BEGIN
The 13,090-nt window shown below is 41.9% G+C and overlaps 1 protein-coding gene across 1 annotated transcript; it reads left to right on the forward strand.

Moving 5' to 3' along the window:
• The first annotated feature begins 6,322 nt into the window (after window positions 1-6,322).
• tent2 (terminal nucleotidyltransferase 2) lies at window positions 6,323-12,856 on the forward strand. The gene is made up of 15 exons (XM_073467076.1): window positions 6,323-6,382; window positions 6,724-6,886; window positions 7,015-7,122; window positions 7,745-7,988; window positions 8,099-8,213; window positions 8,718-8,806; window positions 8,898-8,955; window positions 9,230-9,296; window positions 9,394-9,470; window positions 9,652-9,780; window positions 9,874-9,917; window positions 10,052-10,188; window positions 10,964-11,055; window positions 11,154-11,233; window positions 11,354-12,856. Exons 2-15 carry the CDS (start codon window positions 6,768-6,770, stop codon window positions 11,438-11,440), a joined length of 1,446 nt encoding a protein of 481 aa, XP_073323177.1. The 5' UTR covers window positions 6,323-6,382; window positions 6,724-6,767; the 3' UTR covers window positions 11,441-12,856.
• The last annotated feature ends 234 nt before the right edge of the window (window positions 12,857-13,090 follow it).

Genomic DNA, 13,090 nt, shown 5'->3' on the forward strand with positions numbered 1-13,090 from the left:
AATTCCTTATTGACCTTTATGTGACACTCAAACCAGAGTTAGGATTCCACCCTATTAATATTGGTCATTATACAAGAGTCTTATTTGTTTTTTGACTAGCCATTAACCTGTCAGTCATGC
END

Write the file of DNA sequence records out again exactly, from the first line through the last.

The 13,090-nt window shown below is 41.9% G+C and overlaps 1 protein-coding gene across 1 annotated transcript; it reads left to right on the forward strand.

Moving 5' to 3' along the window:
• The first annotated feature begins 6,322 nt into the window (after window positions 1-6,322).
• tent2 (terminal nucleotidyltransferase 2) lies at window positions 6,323-12,856 on the forward strand. The gene is made up of 15 exons (XM_073467076.1): window positions 6,323-6,382; window positions 6,724-6,886; window positions 7,015-7,122; window positions 7,745-7,988; window positions 8,099-8,213; window positions 8,718-8,806; window positions 8,898-8,955; window positions 9,230-9,296; window positions 9,394-9,470; window positions 9,652-9,780; window positions 9,874-9,917; window positions 10,052-10,188; window positions 10,964-11,055; window positions 11,154-11,233; window positions 11,354-12,856. Exons 2-15 carry the CDS (start codon window positions 6,768-6,770, stop codon window positions 11,438-11,440), a joined length of 1,446 nt encoding a protein of 481 aa, XP_073323177.1. The 5' UTR covers window positions 6,323-6,382; window positions 6,724-6,767; the 3' UTR covers window positions 11,441-12,856.
• The last annotated feature ends 234 nt before the right edge of the window (window positions 12,857-13,090 follow it).

Genomic DNA, 13,090 nt, shown 5'->3' on the forward strand with positions numbered 1-13,090 from the left:
AATTCCTTATTGACCTTTATGTGACACTCAAACCAGAGTTAGGATTCCACCCTATTAATATTGGTCATTATACAAGAGTCTTATTTGTTTTTTGACTAGCCATTAACCTGTCAGTCATGC